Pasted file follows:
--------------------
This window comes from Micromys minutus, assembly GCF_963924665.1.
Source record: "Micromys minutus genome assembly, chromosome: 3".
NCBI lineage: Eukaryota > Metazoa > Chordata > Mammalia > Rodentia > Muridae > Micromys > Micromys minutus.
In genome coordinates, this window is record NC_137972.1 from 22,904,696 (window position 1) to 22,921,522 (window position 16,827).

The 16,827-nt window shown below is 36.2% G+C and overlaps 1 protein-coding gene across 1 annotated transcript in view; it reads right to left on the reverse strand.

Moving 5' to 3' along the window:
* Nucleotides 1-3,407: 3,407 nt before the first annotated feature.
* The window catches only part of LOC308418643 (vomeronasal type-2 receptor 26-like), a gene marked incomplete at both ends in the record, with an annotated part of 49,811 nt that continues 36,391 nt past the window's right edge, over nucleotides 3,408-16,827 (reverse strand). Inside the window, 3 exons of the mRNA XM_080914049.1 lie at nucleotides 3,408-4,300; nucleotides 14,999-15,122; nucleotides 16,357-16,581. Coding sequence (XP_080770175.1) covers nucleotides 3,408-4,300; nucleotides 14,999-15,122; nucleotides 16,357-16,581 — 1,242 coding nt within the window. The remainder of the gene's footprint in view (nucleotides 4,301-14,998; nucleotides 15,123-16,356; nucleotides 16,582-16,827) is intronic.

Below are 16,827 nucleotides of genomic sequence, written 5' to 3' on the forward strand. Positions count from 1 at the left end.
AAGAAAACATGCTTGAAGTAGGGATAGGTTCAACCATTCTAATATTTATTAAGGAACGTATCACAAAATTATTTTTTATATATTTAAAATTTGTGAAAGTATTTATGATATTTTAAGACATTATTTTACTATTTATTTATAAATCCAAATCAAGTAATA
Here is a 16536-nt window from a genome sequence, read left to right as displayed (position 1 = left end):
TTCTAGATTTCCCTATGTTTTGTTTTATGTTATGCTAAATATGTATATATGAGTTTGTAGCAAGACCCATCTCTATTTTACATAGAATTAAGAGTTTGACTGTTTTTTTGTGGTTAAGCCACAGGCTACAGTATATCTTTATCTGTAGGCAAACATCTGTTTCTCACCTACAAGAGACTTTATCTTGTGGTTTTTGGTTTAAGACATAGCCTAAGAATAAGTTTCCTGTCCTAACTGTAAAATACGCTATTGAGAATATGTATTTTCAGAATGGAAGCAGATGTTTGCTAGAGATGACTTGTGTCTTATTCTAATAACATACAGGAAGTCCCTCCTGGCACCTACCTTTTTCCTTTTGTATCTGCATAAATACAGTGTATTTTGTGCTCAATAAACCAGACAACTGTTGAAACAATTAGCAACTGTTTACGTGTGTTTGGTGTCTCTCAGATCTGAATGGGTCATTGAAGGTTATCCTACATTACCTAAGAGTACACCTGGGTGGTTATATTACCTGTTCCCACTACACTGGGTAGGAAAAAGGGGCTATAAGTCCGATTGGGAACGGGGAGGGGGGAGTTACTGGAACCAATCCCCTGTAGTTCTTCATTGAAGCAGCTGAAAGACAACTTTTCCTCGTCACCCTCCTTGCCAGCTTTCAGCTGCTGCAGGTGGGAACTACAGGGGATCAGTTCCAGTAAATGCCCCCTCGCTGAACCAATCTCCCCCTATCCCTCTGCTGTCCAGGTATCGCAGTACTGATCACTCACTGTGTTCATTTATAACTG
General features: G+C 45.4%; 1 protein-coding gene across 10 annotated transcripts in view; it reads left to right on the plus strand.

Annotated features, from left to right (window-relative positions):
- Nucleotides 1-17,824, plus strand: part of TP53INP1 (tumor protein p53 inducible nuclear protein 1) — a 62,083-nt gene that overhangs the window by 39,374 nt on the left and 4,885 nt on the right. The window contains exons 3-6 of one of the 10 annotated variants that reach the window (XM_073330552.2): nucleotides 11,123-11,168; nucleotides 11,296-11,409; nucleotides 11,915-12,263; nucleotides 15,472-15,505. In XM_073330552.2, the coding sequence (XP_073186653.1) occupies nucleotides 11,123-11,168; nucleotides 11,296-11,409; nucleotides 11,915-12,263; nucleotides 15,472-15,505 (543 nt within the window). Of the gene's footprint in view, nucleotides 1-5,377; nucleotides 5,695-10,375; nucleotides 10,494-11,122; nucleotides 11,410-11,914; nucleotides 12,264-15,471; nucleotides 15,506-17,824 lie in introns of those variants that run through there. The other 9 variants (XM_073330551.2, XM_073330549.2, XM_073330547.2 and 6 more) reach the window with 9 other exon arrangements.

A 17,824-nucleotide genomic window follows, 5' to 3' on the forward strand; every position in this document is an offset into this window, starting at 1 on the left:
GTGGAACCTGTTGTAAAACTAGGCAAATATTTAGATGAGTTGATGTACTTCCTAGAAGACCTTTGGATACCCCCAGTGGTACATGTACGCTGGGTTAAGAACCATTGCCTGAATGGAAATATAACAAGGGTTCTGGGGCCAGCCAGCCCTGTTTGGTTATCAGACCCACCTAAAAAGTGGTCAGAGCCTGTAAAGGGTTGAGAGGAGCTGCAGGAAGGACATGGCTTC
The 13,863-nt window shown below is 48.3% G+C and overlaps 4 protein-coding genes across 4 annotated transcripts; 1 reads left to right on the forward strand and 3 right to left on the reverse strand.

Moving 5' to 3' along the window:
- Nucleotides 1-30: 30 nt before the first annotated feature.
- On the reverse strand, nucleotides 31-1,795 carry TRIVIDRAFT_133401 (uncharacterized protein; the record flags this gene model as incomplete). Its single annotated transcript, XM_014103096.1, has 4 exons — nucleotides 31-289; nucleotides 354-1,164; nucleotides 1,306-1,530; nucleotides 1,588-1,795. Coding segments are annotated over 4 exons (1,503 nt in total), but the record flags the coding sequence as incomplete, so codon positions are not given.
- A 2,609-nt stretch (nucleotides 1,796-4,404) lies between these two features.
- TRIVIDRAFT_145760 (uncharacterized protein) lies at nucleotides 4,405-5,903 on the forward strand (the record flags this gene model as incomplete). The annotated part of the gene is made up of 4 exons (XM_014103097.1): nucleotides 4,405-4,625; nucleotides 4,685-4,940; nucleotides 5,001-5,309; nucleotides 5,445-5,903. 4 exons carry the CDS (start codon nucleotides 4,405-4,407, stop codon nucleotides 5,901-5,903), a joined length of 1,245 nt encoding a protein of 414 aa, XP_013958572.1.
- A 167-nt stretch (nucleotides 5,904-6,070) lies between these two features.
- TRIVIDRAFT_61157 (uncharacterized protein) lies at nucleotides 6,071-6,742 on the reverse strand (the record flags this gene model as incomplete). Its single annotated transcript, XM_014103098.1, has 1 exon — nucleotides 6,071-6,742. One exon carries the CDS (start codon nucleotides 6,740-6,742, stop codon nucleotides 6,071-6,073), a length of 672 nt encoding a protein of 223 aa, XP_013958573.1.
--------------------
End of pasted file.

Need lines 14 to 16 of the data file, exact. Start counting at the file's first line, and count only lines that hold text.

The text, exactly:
Annotated features, from left to right (window-relative positions):
- Nucleotides 1-17,824, plus strand: part of TP53INP1 (tumor protein p53 inducible nuclear protein 1) — a 62,083-nt gene that overhangs the window by 39,374 nt on the left and 4,885 nt on the right. The window contains exons 3-6 of one of the 10 annotated variants that reach the window (XM_073330552.2): nucleotides 11,123-11,168; nucleotides 11,296-11,409; nucleotides 11,915-12,263; nucleotides 15,472-15,505. In XM_073330552.2, the coding sequence (XP_073186653.1) occupies nucleotides 11,123-11,168; nucleotides 11,296-11,409; nucleotides 11,915-12,263; nucleotides 15,472-15,505 (543 nt within the window). Of the gene's footprint in view, nucleotides 1-5,377; nucleotides 5,695-10,375; nucleotides 10,494-11,122; nucleotides 11,410-11,914; nucleotides 12,264-15,471; nucleotides 15,506-17,824 lie in introns of those variants that run through there. The other 9 variants (XM_073330551.2, XM_073330549.2, XM_073330547.2 and 6 more) reach the window with 9 other exon arrangements.

A 17,824-nucleotide genomic window follows, 5' to 3' on the forward strand; every position in this document is an offset into this window, starting at 1 on the left: